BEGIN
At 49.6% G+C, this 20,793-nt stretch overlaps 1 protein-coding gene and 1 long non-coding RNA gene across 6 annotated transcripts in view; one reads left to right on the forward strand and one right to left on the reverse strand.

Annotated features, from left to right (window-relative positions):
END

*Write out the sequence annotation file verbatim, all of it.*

At 49.6% G+C, this 20,793-nt stretch overlaps 1 protein-coding gene and 1 long non-coding RNA gene across 6 annotated transcripts in view; one reads left to right on the forward strand and one right to left on the reverse strand.

Annotated features, from left to right (window-relative positions):